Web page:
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New figures show payday loan problems continue to worsen, urgent action required

11 July, 2013

Problems with payday loan debts have continued to worsen during the first six months of 2013, according to StepChange Debt Charity. Between January and June the charity helped 30,762 people with payday loan debts, nearly the same amount as for the whole of 2012, when the charity helped 36,413 people. While the amounts owed have only risen fractionally, the number of people with five or more payday loans continues to increase rapidly.

The accelerating problems highlight the urgent need for reform of the payday loans industry and provide further weight to proposed changes to regulation set out in Paul Blomfield MP’s High Cost Credit Bill, which has its second reading in the House of Commons tomorrow (July 12).

Multiple debts

The charity is alarmed by the continued growth in the number of people with more than five payday loans, a clear indication that lenders are failing to conduct adequate affordability checks. Between January and June this year StepChange Debt Charity helped 6,663 people with five or more payday loans, for the whole of 2012 this figure stood at 7,221.

Rising balances

The average payday loan balance of StepChange Debt Charity clients for the first six months of 2013 was £1,665, up slightly from £1,657 in 2012. While the average balance appears to be stabilising, the figures still represent a nearly £400 rise since 2011.

High Cost Credit Bill

StepChange Debt Charity believes that the High Cost Credit Bill represents an opportunity to address the worst excesses of the payday loan industry and establish a specific set of proposals for the Financial Conduct Authority (FCA) when it assumes control of the market in April 2014. The charity believes the bill addresses a number of what it has identified as the key failings of the payday loans industry.

Affordability - the Bill would require mandatory affordability assessments and the introduction of payday loan debt ceilings, that would ensure that anyone already struggling financially cannot then become further indebted through the use of high cost credit. StepChange Debt Charity believes that no one should have payday loan debts in excess of £500.

Rollovers – the Bill would see the introduction of a cap on the number of times a loan can be rolled over. The Office of Fair Trading (OFT) has already established that three quarters of firms are rolling over loans without assessing affordability, despite this being a warning sign of financial difficulties.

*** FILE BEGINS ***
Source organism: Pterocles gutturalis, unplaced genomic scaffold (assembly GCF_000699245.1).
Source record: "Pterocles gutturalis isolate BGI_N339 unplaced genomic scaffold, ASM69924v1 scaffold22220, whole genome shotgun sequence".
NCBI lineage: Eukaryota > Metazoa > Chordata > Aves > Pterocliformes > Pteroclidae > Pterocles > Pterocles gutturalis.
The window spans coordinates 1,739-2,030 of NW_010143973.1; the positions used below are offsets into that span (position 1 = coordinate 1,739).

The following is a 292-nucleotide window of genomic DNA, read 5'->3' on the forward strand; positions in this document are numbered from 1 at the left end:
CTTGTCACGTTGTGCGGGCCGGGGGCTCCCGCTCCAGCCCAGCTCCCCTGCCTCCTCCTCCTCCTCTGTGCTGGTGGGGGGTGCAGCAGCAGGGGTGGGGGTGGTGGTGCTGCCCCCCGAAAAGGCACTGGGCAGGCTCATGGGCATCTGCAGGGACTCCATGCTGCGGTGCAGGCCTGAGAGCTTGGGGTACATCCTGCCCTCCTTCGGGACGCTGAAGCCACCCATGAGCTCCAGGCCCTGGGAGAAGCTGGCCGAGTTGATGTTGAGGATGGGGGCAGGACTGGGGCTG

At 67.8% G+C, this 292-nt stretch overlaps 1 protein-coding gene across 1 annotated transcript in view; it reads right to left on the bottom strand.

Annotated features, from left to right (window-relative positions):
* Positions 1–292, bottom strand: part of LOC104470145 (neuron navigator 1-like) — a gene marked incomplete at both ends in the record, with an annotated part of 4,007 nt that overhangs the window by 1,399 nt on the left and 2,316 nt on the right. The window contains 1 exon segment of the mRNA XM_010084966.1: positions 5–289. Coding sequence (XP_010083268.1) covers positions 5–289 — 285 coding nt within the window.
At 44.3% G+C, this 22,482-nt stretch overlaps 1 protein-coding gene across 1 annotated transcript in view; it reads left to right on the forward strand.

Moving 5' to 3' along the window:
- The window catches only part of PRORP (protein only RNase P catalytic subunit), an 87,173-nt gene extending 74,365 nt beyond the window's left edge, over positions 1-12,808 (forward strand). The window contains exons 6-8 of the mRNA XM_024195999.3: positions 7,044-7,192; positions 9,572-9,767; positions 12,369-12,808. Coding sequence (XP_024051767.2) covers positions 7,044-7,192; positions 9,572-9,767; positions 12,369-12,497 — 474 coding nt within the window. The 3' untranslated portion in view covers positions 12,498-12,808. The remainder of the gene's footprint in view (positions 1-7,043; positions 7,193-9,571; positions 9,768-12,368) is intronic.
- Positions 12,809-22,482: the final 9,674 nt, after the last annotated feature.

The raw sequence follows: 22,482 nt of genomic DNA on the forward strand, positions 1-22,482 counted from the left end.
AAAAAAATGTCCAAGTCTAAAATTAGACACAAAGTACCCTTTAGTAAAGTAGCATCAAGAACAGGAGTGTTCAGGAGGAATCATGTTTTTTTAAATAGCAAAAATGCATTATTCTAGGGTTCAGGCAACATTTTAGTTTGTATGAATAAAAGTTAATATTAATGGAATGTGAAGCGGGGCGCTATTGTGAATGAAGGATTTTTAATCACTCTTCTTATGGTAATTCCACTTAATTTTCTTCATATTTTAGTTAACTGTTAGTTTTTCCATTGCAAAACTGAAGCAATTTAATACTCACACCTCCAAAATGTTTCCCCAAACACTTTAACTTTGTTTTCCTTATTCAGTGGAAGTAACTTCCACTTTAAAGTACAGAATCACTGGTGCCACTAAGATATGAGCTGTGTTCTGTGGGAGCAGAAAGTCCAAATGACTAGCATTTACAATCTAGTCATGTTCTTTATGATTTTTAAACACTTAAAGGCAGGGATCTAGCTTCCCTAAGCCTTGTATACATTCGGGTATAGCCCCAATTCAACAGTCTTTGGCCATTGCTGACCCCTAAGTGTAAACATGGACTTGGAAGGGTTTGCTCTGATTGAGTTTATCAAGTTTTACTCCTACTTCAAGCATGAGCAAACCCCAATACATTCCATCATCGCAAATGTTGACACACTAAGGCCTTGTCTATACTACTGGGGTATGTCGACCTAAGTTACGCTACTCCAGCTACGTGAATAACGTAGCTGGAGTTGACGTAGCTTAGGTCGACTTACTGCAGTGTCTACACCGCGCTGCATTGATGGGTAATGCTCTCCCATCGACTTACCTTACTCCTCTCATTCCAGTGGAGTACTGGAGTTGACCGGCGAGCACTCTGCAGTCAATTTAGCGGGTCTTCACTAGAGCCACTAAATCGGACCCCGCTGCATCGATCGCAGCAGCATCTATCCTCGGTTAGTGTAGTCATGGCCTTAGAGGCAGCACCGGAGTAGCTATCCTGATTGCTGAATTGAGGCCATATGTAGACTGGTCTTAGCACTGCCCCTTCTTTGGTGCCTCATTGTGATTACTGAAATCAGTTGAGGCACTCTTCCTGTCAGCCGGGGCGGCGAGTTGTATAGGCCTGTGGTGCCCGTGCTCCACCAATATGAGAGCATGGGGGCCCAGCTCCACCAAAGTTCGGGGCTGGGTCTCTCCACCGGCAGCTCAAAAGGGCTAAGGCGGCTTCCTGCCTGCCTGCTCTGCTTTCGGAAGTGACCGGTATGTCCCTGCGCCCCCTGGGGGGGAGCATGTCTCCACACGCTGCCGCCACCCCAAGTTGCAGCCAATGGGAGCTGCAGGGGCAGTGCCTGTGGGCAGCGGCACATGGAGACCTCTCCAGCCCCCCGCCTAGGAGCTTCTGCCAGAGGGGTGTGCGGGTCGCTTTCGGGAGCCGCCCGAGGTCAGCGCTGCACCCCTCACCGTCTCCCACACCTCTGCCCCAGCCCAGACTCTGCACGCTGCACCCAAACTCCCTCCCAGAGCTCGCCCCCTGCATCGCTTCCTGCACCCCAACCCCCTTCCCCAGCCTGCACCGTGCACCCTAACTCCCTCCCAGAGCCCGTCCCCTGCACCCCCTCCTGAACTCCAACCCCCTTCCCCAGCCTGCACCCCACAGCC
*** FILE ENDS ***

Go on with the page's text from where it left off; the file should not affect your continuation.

Health warnings – the Bill would require that payday loan advertising carry health warnings highlighting the danger of high-cost credit. The charity says that in particular, payday loan firms must make clear that loans are not suitable for addressing long-term financial problems.

StepChange Debt Charity head of policy Peter Tutton said: “The widespread failings of payday loan industry are well established and the case for urgent reform is overwhelming.

“The problem of payday loan debts continues to worsen despite the introduction of new codes of practice by the payday loan industry. The fact that we are still seeing increasing numbers of people with five or more loans and clients with loans in excess of their monthly income clearly shows that payday loan companies are still failing to lend responsibly. 

“Financially vulnerable consumers have been inadequately protected for too long. What is needed now is a clear plan from politicians, regulators and the payday loan industry that will deliver demonstrable evidence of positive change in the market by the end of the year”. 

As part of its on-going commitment to provide consumers with comprehensive debt help and advice, the Charity has an in-depth section on its website dedicated to payday loans. It contains information about where to get help with payday loan debt, a guide, statistics, a video, suggestions for loan alternatives, and the chance for consumers to submit their own payday loan experiences.

Contact the the StepChange news team on:

Tel: 0207 391 4598

Mobile: 07507 880 478

Email: press@stepchange.org

Follow our press team on Twitter: @StepChange